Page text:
200. PO 


Part 3. 




Communication si/stem£ 


Improv.ement of ETN-SEEN .equipmej^ 
* (individualize student responses)' 

.Upgrading of transmission system 

trari^(fel/^sit>n of dl^ta. 
*(secur^'d system fdr data) 

Environmental' research 

; 8,750.00 


3.600.00 • 

^$ 89,7^0.00 

$ 31,000.00 

■5,0 00.00 



Total — Part 3 
Phase 1 — Total 
Cost' Pa-ctors as of October 1972. 

$ 62,260.00 




• • • 

Phase 1—Iraplementatiorl 

Part 1 — Learning facilities treatment 

1. Origination point:, 

'-Acoustical treatment of studio's' 
'for ETN-SCA-SEEN programs 

•Classroora-studio. equipment 

-General environmental treatment 
Treatment — Lighting — ; 
Temperature control 

2. Production support and 

Transmission equipment 

-SEEN control and studio J 
-SCA control and studio 
-ETN control and studio 
-'-System produc tlon--control 
-Master control room 
-Faculty program pneparatlori 

, J 

11 — Remote learn'lng resource centers 

Learning facility treatment 

-General facility treatment)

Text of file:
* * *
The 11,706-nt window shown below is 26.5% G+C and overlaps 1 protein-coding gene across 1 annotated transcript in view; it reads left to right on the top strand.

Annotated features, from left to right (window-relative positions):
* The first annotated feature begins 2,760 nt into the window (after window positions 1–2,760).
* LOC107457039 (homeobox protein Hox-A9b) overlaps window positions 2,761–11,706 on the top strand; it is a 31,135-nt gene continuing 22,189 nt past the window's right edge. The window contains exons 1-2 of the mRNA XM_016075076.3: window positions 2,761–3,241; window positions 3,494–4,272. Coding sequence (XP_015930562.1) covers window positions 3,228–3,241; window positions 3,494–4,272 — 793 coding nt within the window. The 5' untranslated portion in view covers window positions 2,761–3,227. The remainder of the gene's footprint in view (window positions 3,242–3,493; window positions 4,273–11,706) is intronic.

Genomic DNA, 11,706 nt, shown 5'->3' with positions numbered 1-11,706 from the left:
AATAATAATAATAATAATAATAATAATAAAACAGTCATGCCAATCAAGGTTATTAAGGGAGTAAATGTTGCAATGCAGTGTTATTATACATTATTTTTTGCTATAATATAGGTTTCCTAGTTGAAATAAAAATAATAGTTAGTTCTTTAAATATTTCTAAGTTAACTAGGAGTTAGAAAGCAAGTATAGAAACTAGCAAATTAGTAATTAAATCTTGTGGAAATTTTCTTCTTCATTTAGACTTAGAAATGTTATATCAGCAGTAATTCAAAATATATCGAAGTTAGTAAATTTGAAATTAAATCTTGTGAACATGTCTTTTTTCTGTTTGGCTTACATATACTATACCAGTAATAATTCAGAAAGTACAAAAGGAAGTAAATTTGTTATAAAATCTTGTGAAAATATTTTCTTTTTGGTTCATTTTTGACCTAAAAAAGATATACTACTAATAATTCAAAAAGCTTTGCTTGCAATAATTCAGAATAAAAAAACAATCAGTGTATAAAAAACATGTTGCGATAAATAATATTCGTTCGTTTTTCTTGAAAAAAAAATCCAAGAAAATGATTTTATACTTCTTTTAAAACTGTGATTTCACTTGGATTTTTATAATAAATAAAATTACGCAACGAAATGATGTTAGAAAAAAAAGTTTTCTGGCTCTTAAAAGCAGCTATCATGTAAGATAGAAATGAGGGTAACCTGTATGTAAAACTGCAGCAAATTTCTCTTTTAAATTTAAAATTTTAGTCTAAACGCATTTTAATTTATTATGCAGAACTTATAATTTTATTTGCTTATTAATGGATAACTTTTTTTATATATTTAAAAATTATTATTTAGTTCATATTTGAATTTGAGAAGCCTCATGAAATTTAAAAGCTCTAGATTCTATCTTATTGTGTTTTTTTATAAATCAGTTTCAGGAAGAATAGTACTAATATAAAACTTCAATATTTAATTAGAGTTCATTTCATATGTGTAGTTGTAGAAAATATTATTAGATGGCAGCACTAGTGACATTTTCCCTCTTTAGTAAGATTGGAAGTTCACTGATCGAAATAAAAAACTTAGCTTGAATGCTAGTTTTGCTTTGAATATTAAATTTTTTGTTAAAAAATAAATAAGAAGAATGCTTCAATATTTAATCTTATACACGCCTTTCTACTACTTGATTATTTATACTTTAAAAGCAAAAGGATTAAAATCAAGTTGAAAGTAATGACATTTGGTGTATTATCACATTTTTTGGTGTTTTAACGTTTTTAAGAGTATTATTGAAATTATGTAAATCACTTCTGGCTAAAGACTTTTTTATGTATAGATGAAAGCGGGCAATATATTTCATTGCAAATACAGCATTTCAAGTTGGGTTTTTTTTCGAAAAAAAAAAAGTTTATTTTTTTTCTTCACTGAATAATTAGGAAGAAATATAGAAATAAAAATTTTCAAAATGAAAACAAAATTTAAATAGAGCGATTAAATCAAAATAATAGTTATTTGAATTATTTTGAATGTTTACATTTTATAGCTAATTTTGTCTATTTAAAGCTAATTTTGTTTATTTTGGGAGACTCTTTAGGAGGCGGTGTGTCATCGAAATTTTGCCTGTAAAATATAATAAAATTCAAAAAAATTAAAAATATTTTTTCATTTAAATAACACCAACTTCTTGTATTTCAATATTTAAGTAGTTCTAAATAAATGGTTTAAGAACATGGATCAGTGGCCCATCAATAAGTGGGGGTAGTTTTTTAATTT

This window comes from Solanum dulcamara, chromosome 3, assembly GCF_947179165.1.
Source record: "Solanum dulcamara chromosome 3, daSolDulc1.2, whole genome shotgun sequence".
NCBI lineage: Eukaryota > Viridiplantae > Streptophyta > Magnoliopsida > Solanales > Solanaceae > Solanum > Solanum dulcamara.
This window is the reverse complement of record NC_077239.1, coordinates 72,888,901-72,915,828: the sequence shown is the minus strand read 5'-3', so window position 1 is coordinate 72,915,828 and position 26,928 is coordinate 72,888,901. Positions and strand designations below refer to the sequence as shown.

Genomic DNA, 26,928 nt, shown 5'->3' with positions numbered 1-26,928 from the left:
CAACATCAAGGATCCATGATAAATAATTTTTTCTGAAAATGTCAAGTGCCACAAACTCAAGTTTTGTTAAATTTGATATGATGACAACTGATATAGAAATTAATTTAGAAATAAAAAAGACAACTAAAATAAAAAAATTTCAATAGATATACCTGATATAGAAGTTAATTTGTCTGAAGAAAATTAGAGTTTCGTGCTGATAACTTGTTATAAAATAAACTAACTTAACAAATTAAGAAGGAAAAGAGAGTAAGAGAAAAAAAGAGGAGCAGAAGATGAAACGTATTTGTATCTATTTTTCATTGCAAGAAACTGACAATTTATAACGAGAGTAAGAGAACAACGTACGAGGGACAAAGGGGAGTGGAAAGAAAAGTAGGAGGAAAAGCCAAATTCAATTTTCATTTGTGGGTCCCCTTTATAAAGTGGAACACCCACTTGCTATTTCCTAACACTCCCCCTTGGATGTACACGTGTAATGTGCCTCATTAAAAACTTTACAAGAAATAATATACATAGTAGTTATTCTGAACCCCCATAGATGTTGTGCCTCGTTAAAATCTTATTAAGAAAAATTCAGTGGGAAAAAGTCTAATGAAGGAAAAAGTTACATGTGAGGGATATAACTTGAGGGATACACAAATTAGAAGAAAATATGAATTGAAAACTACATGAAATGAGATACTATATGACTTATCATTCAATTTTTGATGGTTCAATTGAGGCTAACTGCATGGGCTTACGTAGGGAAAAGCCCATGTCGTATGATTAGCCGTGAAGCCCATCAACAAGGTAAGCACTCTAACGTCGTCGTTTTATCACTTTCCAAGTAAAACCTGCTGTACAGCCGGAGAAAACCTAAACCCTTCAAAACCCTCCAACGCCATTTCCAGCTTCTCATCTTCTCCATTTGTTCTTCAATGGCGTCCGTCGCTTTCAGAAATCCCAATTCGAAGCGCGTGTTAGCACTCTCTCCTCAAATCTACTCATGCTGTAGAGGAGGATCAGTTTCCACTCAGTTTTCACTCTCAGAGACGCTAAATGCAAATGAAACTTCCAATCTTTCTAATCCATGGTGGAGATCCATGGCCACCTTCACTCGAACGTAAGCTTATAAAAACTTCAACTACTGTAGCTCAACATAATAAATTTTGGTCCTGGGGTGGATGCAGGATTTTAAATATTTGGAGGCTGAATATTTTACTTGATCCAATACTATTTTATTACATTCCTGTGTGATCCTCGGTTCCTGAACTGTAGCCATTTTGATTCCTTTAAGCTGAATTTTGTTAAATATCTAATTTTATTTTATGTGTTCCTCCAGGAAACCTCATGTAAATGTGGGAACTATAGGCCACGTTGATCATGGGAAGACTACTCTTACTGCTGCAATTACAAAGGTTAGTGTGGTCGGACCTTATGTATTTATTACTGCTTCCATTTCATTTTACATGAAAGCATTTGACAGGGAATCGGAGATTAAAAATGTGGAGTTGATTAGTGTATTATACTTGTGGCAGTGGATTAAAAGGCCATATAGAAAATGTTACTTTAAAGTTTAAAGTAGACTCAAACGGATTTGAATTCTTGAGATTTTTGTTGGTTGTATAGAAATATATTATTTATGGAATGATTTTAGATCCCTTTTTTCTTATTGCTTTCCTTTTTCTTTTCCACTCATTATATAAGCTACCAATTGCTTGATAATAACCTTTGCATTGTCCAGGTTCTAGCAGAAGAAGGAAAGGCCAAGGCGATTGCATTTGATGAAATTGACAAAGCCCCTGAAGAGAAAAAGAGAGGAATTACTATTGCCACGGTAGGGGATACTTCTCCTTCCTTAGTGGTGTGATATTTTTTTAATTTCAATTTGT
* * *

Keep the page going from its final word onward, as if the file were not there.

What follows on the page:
^ . ) • 

-Classroom equipment *) 

Total Part 1 

Part 2 — Supportive learning aids 

•Package: ^ 

13 - 3/x" Color TV cassette * 
Recorder/players. ' 



15 - Monitor/receivers 


850: 0(J 

$ 6,000.00 


$ 15,0.00. o'o 







$ 68,000.00 

$ 55,000.00 

$138, (TOO. 00 

$ i^2oa.oo 


December 5, 1972 

Subcommittee Membei^s 

Bavid Jensen 
William Lav/rence 
Beverly Peterson 
Lorrte Parker 

No?t>ert Schachtner, co chairman 
Millie Seaman 
Dwaine Traeder 

Douglas Yanggen ' , 



. ;« ' . . ■ -Ofj OPERATIONAL PROCEDURES ' _ r 

For the purpose of this report the procedures and 
guiaeiin'es Kill be*^ divided -into ^/^xtex^jial and internal 
operational procedures. Thfe external ^portion of this report 
"will deal with generalized guidelines detgTmirted by the ^ 
operational committee, whereas the internal report will deal 
with how the controlled communications systems, departm^ent as 
a faculty has worked together In determining/the systems of. _ 
how specifically to internalize and effectively opeVationalize 
the committee ^'s recommendations* So %x\ general, the external > 
report will entail^ general guidelines as operational ^proce- 
.dures of the implementation of :the\guideiines, . / 

Purpose ' / ' ^ 

The basic 'purpose of this operati^aX proceduf-e is to ' . 
establish a. 'common understanding of tne use of the Educational 
Telephone Network (ETN), Subsidiary Communication's Authoriza- 
tion (SCA), and Statewide Extension Education Network (SEEN) 
presenting some (guidelines that may be useJ'ul to University 

of V7isconsin-Ex.tensidn: faculty in using the educational systems 

/ ' ' • ■ * ' 

effectively. -The operational guidelines do-,rfQ.t attempt to say